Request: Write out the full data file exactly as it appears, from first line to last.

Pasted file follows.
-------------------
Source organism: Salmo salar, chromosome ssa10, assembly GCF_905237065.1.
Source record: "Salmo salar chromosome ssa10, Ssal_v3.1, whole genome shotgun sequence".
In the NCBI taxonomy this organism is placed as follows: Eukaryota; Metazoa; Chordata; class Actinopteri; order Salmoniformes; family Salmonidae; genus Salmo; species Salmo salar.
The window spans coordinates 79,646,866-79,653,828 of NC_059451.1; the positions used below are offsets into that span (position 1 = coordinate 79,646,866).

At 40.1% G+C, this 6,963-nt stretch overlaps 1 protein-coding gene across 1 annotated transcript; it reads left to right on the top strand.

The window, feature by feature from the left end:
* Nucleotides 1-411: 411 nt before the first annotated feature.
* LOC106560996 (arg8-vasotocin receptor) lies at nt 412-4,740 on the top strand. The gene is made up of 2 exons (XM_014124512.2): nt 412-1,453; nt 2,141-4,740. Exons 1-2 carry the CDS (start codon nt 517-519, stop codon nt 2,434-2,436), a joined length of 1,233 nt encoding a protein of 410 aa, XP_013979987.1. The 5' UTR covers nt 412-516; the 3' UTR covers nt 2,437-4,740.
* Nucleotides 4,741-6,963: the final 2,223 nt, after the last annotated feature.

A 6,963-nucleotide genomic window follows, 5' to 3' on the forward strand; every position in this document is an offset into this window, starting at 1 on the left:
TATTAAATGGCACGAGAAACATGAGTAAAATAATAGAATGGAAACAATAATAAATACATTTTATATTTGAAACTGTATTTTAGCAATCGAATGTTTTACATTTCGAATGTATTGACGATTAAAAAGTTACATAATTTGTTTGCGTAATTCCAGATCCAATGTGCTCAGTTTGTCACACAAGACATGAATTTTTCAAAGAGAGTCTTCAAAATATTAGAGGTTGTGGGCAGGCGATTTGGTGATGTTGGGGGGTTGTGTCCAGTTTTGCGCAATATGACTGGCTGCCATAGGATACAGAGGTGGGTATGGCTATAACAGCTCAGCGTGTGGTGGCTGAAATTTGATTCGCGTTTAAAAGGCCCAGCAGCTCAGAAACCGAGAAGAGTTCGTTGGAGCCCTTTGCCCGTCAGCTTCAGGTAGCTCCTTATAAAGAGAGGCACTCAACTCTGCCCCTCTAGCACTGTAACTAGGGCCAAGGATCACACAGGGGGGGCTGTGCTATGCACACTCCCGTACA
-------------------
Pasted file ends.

Source organism: Salmo salar, chromosome ssa10, assembly GCF_905237065.1.
Source record: "Salmo salar chromosome ssa10, Ssal_v3.1, whole genome shotgun sequence".
In the NCBI taxonomy this organism is placed as follows: Eukaryota; Metazoa; Chordata; class Actinopteri; order Salmoniformes; family Salmonidae; genus Salmo; species Salmo salar.
The window spans coordinates 79,646,866-79,653,828 of NC_059451.1; the positions used below are offsets into that span (position 1 = coordinate 79,646,866).

At 40.1% G+C, this 6,963-nt stretch overlaps 1 protein-coding gene across 1 annotated transcript; it reads left to right on the top strand.

The window, feature by feature from the left end:
* Nucleotides 1-411: 411 nt before the first annotated feature.
* LOC106560996 (arg8-vasotocin receptor) lies at nt 412-4,740 on the top strand. The gene is made up of 2 exons (XM_014124512.2): nt 412-1,453; nt 2,141-4,740. Exons 1-2 carry the CDS (start codon nt 517-519, stop codon nt 2,434-2,436), a joined length of 1,233 nt encoding a protein of 410 aa, XP_013979987.1. The 5' UTR covers nt 412-516; the 3' UTR covers nt 2,437-4,740.
* Nucleotides 4,741-6,963: the final 2,223 nt, after the last annotated feature.

A 6,963-nucleotide genomic window follows, 5' to 3' on the forward strand; every position in this document is an offset into this window, starting at 1 on the left:
TATTAAATGGCACGAGAAACATGAGTAAAATAATAGAATGGAAACAATAATAAATACATTTTATATTTGAAACTGTATTTTAGCAATCGAATGTTTTACATTTCGAATGTATTGACGATTAAAAAGTTACATAATTTGTTTGCGTAATTCCAGATCCAATGTGCTCAGTTTGTCACACAAGACATGAATTTTTCAAAGAGAGTCTTCAAAATATTAGAGGTTGTGGGCAGGCGATTTGGTGATGTTGGGGGGTTGTGTCCAGTTTTGCGCAATATGACTGGCTGCCATAGGATACAGAGGTGGGTATGGCTATAACAGCTCAGCGTGTGGTGGCTGAAATTTGATTCGCGTTTAAAAGGCCCAGCAGCTCAGAAACCGAGAAGAGTTCGTTGGAGCCCTTTGCCCGTCAGCTTCAGGTAGCTCCTTATAAAGAGAGGCACTCAACTCTGCCCCTCTAGCACTGTAACTAGGGCCAAGGATCACACAGGGGGGGCTGTGCTATGCACACTCCCGTACA